How to Find new customers with LinkedIn – PART2

These are the first two strategies to find new customers:
Strategy 1: search by name

If you know the name of your prospect, it is relatively simple: fill in the name in the search field at the top of the page. What if it is someone with a common name such as Andy Johnson (more than 4,600 hits)? Then you have a different approach is needed.

If you have “Advanced Search” and “Andy” used in the “First Name” field and “Johnson” in the “Last Name” field blank, but still about 1,600 hits.

Whence this great difference?

If you use the search field at the top of the page, search for LinkedIn to those words throughout the whole profile (this is the same as the “Keywords” field). If you used specific fields such as “First Name” and “Last Name”, then it just looks in these fields.

Note: we have already seen several people with their first name in the field for the last name, and vice versa. This helps of course not to be found. So look after your profile or for you is correct.
Strategy 2: Search with parameters

When you think of your goals are left and they have specifically made, go have a few parameters that can be used in the “Advanced Search” screen (you can find the “Advanced” link next to the search field).

These are the fields available in “Advanced Search”:

Keywords (keywords): Here you can fill in whatever. LinkedIn searches than in all fields (free text and lists).
First Name and Last Name (first name and last name.
Location (place): Anywhere (anywhere in the world) or “located near” (close to) followed by your own country.
Postal Code (zip code): you can search within a radius around a certain zip code. This helps to refine your search results, of course, just like that is useful regarding your goal.
Title (title): function. An interesting option is that you can choose to see just people who now have that position, people who held that position in the past, or both (default). Note: this field searches for the function (“current” or “past”), not on the “Professional Headline” (= description under your photo on your profile).
Company (company): an interesting option is that you can choose to see just people who now work for this company, people who have worked there or both (default).
Industry (industry): you can search in all industries or in more specific branches.
Relationship (how far removed): you can search on LinkedIn or you search all members limit to people in your 1st, 2nd, 3rd degree network or beyond, or to people who belong to the same groups as you.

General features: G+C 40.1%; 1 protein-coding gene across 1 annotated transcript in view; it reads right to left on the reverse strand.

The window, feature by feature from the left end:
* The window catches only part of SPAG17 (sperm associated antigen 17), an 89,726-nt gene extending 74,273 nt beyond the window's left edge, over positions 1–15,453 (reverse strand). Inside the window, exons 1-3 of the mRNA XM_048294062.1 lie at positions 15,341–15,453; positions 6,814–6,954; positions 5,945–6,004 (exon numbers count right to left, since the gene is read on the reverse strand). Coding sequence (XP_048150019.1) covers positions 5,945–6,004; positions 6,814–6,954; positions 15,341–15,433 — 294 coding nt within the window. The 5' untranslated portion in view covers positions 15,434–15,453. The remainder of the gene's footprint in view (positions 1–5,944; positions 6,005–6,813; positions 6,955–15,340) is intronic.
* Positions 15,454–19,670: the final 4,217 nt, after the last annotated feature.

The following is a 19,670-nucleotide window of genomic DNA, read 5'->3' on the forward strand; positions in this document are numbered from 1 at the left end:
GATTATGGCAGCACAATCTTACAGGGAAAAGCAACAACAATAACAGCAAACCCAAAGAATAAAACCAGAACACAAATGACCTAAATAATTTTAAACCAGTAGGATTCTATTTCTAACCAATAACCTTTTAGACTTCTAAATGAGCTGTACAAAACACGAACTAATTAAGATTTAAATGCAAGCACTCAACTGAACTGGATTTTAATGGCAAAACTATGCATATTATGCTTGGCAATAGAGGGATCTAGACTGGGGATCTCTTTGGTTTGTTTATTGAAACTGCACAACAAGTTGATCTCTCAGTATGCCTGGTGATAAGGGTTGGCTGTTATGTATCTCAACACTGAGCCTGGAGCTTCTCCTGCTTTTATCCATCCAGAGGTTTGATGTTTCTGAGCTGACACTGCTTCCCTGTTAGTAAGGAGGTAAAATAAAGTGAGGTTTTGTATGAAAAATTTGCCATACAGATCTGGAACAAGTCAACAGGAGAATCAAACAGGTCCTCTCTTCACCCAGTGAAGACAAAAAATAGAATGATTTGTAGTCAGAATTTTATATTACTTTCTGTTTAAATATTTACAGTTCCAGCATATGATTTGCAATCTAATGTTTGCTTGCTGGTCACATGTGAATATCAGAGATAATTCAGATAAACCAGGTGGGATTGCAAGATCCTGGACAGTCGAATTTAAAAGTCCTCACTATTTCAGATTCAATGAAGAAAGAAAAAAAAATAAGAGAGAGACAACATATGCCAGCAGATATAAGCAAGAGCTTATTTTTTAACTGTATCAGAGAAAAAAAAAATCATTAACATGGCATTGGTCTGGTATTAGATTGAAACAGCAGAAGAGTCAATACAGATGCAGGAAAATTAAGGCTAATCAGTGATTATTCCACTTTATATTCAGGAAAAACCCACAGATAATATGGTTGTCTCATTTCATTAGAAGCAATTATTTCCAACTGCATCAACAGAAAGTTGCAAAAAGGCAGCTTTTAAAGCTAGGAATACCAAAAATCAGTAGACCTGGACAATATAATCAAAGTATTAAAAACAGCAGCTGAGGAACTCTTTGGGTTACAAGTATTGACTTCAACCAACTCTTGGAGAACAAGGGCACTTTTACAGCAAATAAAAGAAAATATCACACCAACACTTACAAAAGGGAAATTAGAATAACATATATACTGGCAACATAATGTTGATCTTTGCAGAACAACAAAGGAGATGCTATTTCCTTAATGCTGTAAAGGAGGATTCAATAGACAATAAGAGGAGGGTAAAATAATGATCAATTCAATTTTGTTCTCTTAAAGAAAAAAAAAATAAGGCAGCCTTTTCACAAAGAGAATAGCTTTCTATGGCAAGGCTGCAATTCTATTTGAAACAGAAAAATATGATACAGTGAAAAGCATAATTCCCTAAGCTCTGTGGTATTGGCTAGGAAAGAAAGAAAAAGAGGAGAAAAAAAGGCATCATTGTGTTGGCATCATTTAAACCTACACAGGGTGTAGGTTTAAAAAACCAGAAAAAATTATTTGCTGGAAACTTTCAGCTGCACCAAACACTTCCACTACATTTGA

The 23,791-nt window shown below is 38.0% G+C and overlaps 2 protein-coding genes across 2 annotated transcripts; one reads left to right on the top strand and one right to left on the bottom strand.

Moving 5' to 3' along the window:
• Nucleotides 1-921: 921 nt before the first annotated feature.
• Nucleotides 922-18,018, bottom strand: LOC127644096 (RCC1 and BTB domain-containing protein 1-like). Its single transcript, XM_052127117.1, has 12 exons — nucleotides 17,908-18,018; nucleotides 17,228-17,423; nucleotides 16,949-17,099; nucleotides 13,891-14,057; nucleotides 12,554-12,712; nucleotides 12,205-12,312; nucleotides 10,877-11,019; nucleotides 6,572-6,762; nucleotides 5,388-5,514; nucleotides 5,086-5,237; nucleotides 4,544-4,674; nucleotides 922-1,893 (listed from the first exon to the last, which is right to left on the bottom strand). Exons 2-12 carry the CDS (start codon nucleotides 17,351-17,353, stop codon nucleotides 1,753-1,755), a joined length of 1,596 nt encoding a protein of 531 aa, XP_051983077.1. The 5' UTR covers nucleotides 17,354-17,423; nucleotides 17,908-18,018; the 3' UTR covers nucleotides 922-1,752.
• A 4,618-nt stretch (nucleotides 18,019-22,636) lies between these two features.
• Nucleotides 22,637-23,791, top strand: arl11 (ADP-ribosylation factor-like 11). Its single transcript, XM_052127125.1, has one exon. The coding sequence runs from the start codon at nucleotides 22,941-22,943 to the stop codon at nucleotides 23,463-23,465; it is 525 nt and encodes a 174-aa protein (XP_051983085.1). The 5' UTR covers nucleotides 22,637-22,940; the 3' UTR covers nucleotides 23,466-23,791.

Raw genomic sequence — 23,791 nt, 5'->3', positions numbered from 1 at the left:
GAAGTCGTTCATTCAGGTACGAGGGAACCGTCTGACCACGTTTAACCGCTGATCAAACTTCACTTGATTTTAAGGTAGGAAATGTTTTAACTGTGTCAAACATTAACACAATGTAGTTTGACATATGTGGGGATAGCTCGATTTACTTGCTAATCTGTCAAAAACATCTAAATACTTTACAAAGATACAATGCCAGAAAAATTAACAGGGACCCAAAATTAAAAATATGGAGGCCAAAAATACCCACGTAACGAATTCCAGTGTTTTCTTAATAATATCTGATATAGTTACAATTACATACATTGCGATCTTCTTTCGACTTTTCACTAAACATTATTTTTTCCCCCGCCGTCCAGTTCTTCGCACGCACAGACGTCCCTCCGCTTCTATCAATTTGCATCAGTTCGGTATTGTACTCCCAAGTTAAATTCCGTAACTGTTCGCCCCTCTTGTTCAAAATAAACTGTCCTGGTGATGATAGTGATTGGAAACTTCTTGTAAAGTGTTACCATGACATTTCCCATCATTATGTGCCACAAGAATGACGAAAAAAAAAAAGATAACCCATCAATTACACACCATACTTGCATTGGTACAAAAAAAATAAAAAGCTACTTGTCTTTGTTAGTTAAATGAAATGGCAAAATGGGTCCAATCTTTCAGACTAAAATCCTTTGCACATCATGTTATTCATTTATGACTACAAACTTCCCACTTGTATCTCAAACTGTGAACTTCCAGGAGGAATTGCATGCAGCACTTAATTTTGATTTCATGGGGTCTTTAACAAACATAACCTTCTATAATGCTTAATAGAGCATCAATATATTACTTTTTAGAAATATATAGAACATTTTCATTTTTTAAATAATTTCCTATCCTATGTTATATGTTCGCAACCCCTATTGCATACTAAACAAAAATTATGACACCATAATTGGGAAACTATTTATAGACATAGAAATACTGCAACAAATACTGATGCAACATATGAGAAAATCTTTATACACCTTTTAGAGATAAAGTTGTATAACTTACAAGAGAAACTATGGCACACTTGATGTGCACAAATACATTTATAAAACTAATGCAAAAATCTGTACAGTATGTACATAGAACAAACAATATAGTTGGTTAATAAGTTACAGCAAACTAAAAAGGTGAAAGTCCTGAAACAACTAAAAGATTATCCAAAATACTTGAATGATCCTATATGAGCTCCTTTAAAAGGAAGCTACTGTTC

Language (language): you can limit your search to people who speak a specific language. We recommend this because you can miss, however, many people who still do not use this option.

If you have a paid account, then you get these additional search options:

Company Size (company size): different options, from 1-10 to 10,000 +.
Seniority Level: different options, currently: Manager, Owner (owner), Partner, CXO, VP, Director, Senior, Entry (Starter), Students & Interns and Volunteer (volunteer).
Interested in (interested in): any user (by default) or the specific profile with whom that person wants to connecting, as he has indicated (see bottom of the page on your own profile for the options thereabouts).
Fortune 1000: you can limit your search to the Fortune top 50, top 100, top 250, top 500 and top 1000.
Search only other open link members (just search on other “open link” members): people who take a paid account (upgrade) can send messages to each other free of charge if they do not sit in each other’s 1st grade network. If you have a basic account (free), then you should “InMails” buy in order to do that. Checking this box means that you can restrict the search to those people where you can send a message to free.

After you have completed your search, you can sort the search results.

Relevance (relevance) (default): results are sorted according to calculations based on the keywords you have entered and your network of connections.
Relationship (relationship): the 1st degree, 2nd degree and groups are first shown (in that order). 3rd grade and “outside network members” are always combined. Use this option if you’re not specifically looking to someone. 2nd degree contacts are easier to achieve (via the Magic Mail) than 3rd degree contacts.
Relationship + Recommendations (relationship + recommendations): agreements are shown on your level of connection and the number of recommendations (how more recommendations the higher in the list). Use this option if you’re looking for a supplier or partner. The recommendations can give you a first impression.
Connections (connections): the people with the most connections are at the top.
Keywords (keywords): this arrangement gives the best agreement purely based on your question.
Views (view): how the search results are displayed: Basic (default) or extended. The difference between both is that the extended view also shows you the amount of connections, the amount of recommendations and current and past positions (functions).


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